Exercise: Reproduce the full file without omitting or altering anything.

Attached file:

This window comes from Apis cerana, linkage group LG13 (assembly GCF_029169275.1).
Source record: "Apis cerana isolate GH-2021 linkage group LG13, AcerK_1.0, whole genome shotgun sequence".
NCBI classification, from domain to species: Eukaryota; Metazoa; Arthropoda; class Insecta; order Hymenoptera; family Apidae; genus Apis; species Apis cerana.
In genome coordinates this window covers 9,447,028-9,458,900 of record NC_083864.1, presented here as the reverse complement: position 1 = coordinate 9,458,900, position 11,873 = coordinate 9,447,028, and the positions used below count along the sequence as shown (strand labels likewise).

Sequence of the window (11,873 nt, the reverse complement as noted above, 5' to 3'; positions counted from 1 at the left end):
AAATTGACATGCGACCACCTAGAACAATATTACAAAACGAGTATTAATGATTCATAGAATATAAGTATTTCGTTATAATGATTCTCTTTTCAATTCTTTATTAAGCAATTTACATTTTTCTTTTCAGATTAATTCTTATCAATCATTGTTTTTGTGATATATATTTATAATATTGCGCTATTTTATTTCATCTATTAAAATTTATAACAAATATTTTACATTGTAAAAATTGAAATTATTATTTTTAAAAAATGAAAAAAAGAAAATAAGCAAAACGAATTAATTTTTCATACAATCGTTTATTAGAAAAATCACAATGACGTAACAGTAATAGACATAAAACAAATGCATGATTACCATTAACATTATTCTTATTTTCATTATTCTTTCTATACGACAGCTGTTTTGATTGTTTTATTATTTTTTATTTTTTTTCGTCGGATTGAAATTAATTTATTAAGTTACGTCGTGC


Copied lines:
This window comes from Apis cerana, linkage group LG13 (assembly GCF_029169275.1).
Source record: "Apis cerana isolate GH-2021 linkage group LG13, AcerK_1.0, whole genome shotgun sequence".
NCBI classification, from domain to species: Eukaryota; Metazoa; Arthropoda; class Insecta; order Hymenoptera; family Apidae; genus Apis; species Apis cerana.
In genome coordinates this window covers 9,447,028-9,458,900 of record NC_083864.1, presented here as the reverse complement: position 1 = coordinate 9,458,900, position 11,873 = coordinate 9,447,028, and the positions used below count along the sequence as shown (strand labels likewise).

Sequence of the window (11,873 nt, the reverse complement as noted above, 5' to 3'; positions counted from 1 at the left end):
AAATTGACATGCGACCACCTAGAACAATATTACAAAACGAGTATTAATGATTCATAGAATATAAGTATTTCGTTATAATGATTCTCTTTTCAATTCTTTATTAAGCAATTTACATTTTTCTTTTCAGATTAATTCTTATCAATCATTGTTTTTGTGATATATATTTATAATATTGCGCTATTTTATTTCATCTATTAAAATTTATAACAAATATTTTACATTGTAAAAATTGAAATTATTATTTTTAAAAAATGAAAAAAAGAAAATAAGCAAAACGAATTAATTTTTCATACAATCGTTTATTAGAAAAATCACAATGACGTAACAGTAATAGACATAAAACAAATGCATGATTACCATTAACATTATTCTTATTTTCATTATTCTTTCTATACGACAGCTGTTTTGATTGTTTTATTATTTTTTATTTTTTTTCGTCGGATTGAAATTAATTTATTAAGTTACGTCGTGC